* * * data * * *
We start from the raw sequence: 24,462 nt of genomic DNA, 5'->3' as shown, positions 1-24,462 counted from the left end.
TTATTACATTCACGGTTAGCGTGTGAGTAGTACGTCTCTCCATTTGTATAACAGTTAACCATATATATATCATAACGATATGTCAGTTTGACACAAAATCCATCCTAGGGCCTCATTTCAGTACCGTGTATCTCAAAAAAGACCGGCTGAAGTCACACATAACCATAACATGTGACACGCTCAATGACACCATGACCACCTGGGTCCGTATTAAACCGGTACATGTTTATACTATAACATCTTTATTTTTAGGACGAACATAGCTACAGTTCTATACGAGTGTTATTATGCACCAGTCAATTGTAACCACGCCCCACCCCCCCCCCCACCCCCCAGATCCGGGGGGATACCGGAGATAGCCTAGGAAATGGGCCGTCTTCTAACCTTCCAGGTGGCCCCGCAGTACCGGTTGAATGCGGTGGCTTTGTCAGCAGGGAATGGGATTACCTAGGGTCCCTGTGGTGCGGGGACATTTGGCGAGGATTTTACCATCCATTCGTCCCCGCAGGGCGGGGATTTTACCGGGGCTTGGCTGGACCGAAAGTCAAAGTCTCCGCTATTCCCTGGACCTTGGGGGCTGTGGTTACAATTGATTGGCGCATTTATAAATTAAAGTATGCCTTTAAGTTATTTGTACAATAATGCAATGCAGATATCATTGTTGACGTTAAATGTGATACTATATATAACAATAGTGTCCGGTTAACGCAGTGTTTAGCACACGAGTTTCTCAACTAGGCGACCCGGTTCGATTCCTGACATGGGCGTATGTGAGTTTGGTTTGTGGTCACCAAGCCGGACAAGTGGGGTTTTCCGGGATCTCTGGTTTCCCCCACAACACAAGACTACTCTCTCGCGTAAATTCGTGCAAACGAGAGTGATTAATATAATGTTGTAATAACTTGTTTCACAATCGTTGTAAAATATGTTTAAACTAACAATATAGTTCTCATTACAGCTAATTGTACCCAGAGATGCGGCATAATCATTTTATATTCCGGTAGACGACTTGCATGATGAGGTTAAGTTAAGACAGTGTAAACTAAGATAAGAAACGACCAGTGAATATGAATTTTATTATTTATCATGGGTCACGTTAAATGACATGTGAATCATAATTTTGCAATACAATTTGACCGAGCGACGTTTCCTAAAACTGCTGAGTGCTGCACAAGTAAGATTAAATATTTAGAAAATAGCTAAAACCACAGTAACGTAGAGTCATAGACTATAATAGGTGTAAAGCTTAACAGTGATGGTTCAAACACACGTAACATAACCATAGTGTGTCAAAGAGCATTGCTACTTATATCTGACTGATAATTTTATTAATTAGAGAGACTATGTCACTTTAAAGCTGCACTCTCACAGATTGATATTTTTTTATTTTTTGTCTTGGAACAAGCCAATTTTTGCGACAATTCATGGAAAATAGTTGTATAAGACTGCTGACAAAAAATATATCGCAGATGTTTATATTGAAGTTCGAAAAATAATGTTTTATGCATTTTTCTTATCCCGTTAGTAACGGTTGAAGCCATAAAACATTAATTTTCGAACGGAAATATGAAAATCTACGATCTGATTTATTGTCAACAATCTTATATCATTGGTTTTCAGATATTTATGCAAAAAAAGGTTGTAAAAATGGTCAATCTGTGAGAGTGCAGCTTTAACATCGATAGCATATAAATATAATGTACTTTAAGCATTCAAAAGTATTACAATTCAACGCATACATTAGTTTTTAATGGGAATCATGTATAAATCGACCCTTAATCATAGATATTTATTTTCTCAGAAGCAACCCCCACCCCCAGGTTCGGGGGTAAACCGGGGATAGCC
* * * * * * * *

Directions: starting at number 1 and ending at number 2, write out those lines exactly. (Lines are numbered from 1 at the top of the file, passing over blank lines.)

We start from the raw sequence: 24,462 nt of genomic DNA, 5'->3' as shown, positions 1-24,462 counted from the left end.
TTATTACATTCACGGTTAGCGTGTGAGTAGTACGTCTCTCCATTTGTATAACAGTTAACCATATATATATCATAACGATATGTCAGTTTGACACAAAATCCATCCTAGGGCCTCATTTCAGTACCGTGTATCTCAAAAAAGACCGGCTGAAGTCACACATAACCATAACATGTGACACGCTCAATGACACCATGACCACCTGGGTCCGTATTAAACCGGTACATGTTTATACTATAACATCTTTATTTTTAGGACGAACATAGCTACAGTTCTATACGAGTGTTATTATGCACCAGTCAATTGTAACCACGCCCCACCCCCCCCCCCACCCCCCAGATCCGGGGGGATACCGGAGATAGCCTAGGAAATGGGCCGTCTTCTAACCTTCCAGGTGGCCCCGCAGTACCGGTTGAATGCGGTGGCTTTGTCAGCAGGGAATGGGATTACCTAGGGTCCCTGTGGTGCGGGGACATTTGGCGAGGATTTTACCATCCATTCGTCCCCGCAGGGCGGGGATTTTACCGGGGCTTGGCTGGACCGAAAGTCAAAGTCTCCGCTATTCCCTGGACCTTGGGGGCTGTGGTTACAATTGATTGGCGCATTTATAAATTAAAGTATGCCTTTAAGTTATTTGTACAATAATGCAATGCAGATATCATTGTTGACGTTAAATGTGATACTATATATAACAATAGTGTCCGGTTAACGCAGTGTTTAGCACACGAGTTTCTCAACTAGGCGACCCGGTTCGATTCCTGACATGGGCGTATGTGAGTTTGGTTTGTGGTCACCAAGCCGGACAAGTGGGGTTTTCCGGGATCTCTGGTTTCCCCCACAACACAAGACTACTCTCTCGCGTAAATTCGTGCAAACGAGAGTGATTAATATAATGTTGTAATAACTTGTTTCACAATCGTTGTAAAATATGTTTAAACTAACAATATAGTTCTCATTACAGCTAATTGTACCCAGAGATGCGGCATAATCATTTTATATTCCGGTAGACGACTTGCATGATGAGGTTAAGTTAAGACAGTGTAAACTAAGATAAGAAACGACCAGTGAATATGAATTTTATTATTTATCATGGGTCACGTTAAATGACATGTGAATCATAATTTTGCAATACAATTTGACCGAGCGACGTTTCCTAAAACTGCTGAGTGCTGCACAAGTAAGATTAAATATTTAGAAAATAGCTAAAACCACAGTAACGTAGAGTCATAGACTATAATAGGTGTAAAGCTTAACAGTGATGGTTCAAACACACGTAACATAACCATAGTGTGTCAAAGAGCATTGCTACTTATATCTGACTGATAATTTTATTAATTAGAGAGACTATGTCACTTTAAAGCTGCACTCTCACAGATTGATATTTTTTTATTTTTTGTCTTGGAACAAGCCAATTTTTGCGACAATTCATGGAAAATAGTTGTATAAGACTGCTGACAAAAAATATATCGCAGATGTTTATATTGAAGTTCGAAAAATAATGTTTTATGCATTTTTCTTATCCCGTTAGTAACGGTTGAAGCCATAAAACATTAATTTTCGAACGGAAATATGAAAATCTACGATCTGATTTATTGTCAACAATCTTATATCATTGGTTTTCAGATATTTATGCAAAAAAAGGTTGTAAAAATGGTCAATCTGTGAGAGTGCAGCTTTAACATCGATAGCATATAAATATAATGTACTTTAAGCATTCAAAAGTATTACAATTCAACGCATACATTAGTTTTTAATGGGAATCATGTATAAATCGACCCTTAATCATAGATATTTATTTTCTCAGAAGCAACCCCCACCCCCAGGTTCGGGGGTAAACCGGGGATAGCC